PATTERNITY Co-Founders Anna Murray & Grace Winteringham
You studied Fine Art Photography at University. How did you first become interested in photography and what made you choose fine art?
From as far back as I can remember I was always so inspired by my surroundings – almost obsessively so! My mum was a gardener and she always encouraged me to pay close attention to the world around me on a daily basis, from tiny beetles on a leaf to the branches above my head. I also grew up in Hong Kong and I think that shaped my interest in the contrast between natural and man-made forms. In Hong Kong there is such a stark visual contrast – where mountains, trees and tower blocks collide. Fine art photography felt like a natural step in taking this sense of exploration further, it allowed me to document and share the inspiration I saw absolutely everywhere I went.
How did you meet PATTERNITY co-founder Grace Winteringham & what inspired you to launch PATTERNITY?
Grace and I met through friends at university (she was at Edinburgh and I was at St Martins) – united by our shared visual aesthetic, core values and drive to create something worthwhile with longevity. Pattern was our common language and upon meeting in early 2009, we soon realised our combined force, vision and drive to implement our skills. Crucially, we also wanted PATTERNITY to serve as a platform to showcase work, blur boundaries and to share a positive message – to encourage ‘a new way of seeing’. PATTERNITY has since evolved from something visually engaging (an image archive and products) to a brand that goes far beneath the surface through consultancy, events and special projects with a core mission: ‘to use pattern as a tool to help people better understand life’. We have gone from an image archive to an entire organisation in just over 5 years. It’s been an exciting journey so far.
CITY FLOW ⠀ Designed for our collaboration with @supergauk, City Flow is a flowing marbled pattern celebrating serendipity and freedom – the choice to meander, to explore, to discover new experiences and adventures in modern city life. Surrendering to the flow of the city and seeing where it leads.⠀ See the full collection at superga.co.uk⠀ #EverydayExplorations #PATTERNITYStudio #SUPERGAxPATTERNITY #SupergaUK #PATTERNITY #graphic #flow #pattern #monochrome #marble #citylife #serendipity
What is the idea behind PATTERNITY and how has it evolved over the years?
PATTERNITY has evolved since we first set up the blog 2009. Grace and I had a firm idea that we wanted to change the perception of pattern so a simple blog was the most accessible way to stamp our authority and grow a (now 500,000 strong) community, which is at the heart of everything we do. Next came the design studio in 2011 where all the research we had amassed combined with our united skills and mounting industry interest naturally to working on collaborations and products that aim to push the diversity of pattern interest and application. The next step was working on events that took the philosophy of pattern exploration and understanding into the real world, working with the likes of Nike, The V&A and the BBC.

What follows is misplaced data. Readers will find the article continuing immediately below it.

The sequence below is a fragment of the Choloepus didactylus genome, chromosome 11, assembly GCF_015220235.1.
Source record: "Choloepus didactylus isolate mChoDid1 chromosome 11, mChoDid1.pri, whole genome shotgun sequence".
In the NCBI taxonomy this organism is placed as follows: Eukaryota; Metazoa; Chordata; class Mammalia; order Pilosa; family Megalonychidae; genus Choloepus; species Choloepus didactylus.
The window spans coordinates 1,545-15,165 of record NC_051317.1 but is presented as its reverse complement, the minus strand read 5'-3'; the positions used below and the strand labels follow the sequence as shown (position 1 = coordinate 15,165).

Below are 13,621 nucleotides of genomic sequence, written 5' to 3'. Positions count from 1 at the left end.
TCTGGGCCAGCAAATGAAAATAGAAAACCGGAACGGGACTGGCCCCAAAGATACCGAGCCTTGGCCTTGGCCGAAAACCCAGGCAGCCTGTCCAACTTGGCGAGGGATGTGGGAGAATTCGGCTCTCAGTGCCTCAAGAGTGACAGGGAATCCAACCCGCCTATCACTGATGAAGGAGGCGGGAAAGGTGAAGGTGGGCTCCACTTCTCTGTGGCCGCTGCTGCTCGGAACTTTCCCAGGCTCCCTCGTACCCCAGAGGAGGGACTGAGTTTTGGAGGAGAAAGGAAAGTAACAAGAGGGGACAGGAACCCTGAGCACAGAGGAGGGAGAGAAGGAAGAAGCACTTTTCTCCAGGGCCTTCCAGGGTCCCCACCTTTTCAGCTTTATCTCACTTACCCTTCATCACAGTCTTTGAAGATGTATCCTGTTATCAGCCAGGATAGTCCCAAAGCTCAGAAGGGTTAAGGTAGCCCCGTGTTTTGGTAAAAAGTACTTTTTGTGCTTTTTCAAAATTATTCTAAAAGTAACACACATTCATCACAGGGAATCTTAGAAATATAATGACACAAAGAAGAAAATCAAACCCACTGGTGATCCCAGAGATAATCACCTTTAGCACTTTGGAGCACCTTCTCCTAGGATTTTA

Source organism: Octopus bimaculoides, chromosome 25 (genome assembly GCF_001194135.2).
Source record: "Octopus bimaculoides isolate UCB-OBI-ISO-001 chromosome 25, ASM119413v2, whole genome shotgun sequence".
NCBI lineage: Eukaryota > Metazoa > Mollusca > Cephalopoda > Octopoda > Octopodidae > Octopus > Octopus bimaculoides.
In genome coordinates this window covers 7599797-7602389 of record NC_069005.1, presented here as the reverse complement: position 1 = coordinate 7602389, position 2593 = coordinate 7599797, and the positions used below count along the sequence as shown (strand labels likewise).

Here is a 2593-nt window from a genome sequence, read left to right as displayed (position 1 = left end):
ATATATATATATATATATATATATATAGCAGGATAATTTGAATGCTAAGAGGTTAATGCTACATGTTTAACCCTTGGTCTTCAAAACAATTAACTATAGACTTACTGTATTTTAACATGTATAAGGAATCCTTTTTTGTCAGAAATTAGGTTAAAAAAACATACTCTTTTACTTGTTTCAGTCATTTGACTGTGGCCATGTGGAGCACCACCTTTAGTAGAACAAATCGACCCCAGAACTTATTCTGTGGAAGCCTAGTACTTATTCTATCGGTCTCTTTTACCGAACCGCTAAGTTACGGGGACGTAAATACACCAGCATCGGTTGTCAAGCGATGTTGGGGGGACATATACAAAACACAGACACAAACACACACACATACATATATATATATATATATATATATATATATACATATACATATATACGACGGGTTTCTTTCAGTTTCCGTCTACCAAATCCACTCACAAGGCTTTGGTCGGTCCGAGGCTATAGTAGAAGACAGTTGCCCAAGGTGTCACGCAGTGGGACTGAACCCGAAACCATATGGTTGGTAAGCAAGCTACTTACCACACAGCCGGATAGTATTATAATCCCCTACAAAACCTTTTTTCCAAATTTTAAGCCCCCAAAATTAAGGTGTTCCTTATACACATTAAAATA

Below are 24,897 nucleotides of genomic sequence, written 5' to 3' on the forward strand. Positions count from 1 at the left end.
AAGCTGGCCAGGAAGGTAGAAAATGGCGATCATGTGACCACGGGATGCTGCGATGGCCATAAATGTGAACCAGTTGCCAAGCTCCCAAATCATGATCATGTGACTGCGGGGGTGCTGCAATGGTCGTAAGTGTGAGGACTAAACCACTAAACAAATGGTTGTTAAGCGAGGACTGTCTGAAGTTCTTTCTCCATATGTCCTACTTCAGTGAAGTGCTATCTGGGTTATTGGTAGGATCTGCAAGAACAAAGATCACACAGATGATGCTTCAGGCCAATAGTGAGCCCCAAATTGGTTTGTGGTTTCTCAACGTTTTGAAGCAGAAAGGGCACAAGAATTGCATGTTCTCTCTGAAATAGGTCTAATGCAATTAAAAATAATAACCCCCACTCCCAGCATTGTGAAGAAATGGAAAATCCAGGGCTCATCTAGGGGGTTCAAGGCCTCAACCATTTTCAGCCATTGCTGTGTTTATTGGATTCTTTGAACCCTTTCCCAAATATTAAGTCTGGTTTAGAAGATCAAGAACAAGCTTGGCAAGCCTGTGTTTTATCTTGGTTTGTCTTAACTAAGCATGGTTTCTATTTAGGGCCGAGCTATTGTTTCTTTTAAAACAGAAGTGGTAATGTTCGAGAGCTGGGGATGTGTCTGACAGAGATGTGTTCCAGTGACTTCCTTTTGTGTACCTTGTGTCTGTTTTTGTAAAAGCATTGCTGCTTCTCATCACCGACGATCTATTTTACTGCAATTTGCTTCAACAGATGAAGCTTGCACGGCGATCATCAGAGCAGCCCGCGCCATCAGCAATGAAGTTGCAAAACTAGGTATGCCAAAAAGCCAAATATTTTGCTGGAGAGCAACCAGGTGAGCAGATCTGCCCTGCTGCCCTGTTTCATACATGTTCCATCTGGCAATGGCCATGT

What is it about pattern that you find so inspiring?
At PATTERNITY, our fundamental aim is to promote the idea that absolutely everyone can find inspiration everywhere. We encourage people to be inspired by their surroundings, noting the beauty in the seemingly banal and contrasting the mundane with the magnificent. Everyone can do it! From diesel-doused pavements, where spectrums of colour swirl amongst textured road surfaces below, to the latest fashion show at London Fashion Week or an art gallery, our search for inspiration really is endless. By looking beyond, up, down and around and noticing the patterns that surround us wherever we go, we believe we can gain perspective, remember our place in the now, positively engaging with our environment and each other. Everything we do is a celebration of this.
Can you tell us about your pattern research archive and your global network of specialist pattern explorers who scour the world looking for pattern?
The archive was born from feeling like we are completely overwhelmed by imagery and information. Culturally we are living in the age of digital overload and we wanted to use pattern to firstly put all the inspiration myself and Grace had personally collated into some kind of order. We also wanted to share the way we saw the world with others, showing that there can be beauty in the most mundane things like a shadow or a drain cover as well as a magnificent fashion image or art gallery show. We wanted to show the universal and democratic aspect of pattern, showcase similarities like between a barcode and a zebra or a Marc Jacobs dress. Most importantly we wanted to show that we can all find inspiration absolutely everywhere if only we can see it with a fresh set of eyes.There are thousands of images in our online archive. It’s acts as a visual timeline celebrating life through pattern.
We rely on our network of visual contributors around the globe from Mexico to Margate who send us imagery of patterns they have taken. We are so honoured to have such a global community of pattern hunters and we are always so happy to hear from more! Please get in touch! firstname.lastname@example.org
You believe that a shared awareness of pattern has the power to positively connect us to our environment and each other. Can you explain this?
Pattern underlies every aspect of our lives, as well as being part of the basic structure of the body and mind. It’s a universal language that communicates a message that resonates with us all on a very deep almost subconscious level. Pattern is such a powerful commonality, it exists throughout space and time across the entire universe, from a tiny spiralling sea shell to a giant swirling galaxy or even our own hair growth patterns. Pattern is curious and it’s embedded into our lives in such a positive and enduring way. It is this deeper aspect of pattern that we love to explore through more in-depth research and events that explore the patterns that often go unnoticed, including the patterns of thinking and behaviour that shape how we live our daily lives.